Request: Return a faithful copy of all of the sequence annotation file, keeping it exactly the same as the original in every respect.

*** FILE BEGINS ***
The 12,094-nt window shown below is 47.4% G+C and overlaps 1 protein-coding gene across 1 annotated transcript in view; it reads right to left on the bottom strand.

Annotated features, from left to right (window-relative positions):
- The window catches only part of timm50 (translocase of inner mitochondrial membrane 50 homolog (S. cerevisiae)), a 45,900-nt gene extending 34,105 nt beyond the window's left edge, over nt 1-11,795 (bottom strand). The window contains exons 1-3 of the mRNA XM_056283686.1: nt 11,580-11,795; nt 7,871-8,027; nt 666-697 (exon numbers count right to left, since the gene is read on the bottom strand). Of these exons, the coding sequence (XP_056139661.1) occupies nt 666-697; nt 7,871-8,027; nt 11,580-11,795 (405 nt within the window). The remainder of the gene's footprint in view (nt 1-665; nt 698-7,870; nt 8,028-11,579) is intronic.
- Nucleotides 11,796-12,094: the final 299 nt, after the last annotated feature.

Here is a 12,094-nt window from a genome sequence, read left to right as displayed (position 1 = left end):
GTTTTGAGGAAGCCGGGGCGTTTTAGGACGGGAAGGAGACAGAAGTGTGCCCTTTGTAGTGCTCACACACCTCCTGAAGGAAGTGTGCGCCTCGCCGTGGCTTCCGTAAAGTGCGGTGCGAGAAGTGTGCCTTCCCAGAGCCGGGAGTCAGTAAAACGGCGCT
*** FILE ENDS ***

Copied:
The 12,094-nt window shown below is 47.4% G+C and overlaps 1 protein-coding gene across 1 annotated transcript in view; it reads right to left on the bottom strand.

Annotated features, from left to right (window-relative positions):
- The window catches only part of timm50 (translocase of inner mitochondrial membrane 50 homolog (S. cerevisiae)), a 45,900-nt gene extending 34,105 nt beyond the window's left edge, over nt 1-11,795 (bottom strand). The window contains exons 1-3 of the mRNA XM_056283686.1: nt 11,580-11,795; nt 7,871-8,027; nt 666-697 (exon numbers count right to left, since the gene is read on the bottom strand). Of these exons, the coding sequence (XP_056139661.1) occupies nt 666-697; nt 7,871-8,027; nt 11,580-11,795 (405 nt within the window). The remainder of the gene's footprint in view (nt 1-665; nt 698-7,870; nt 8,028-11,579) is intronic.
- Nucleotides 11,796-12,094: the final 299 nt, after the last annotated feature.

Here is a 12,094-nt window from a genome sequence, read left to right as displayed (position 1 = left end):
GTTTTGAGGAAGCCGGGGCGTTTTAGGACGGGAAGGAGACAGAAGTGTGCCCTTTGTAGTGCTCACACACCTCCTGAAGGAAGTGTGCGCCTCGCCGTGGCTTCCGTAAAGTGCGGTGCGAGAAGTGTGCCTTCCCAGAGCCGGGAGTCAGTAAAACGGCGCT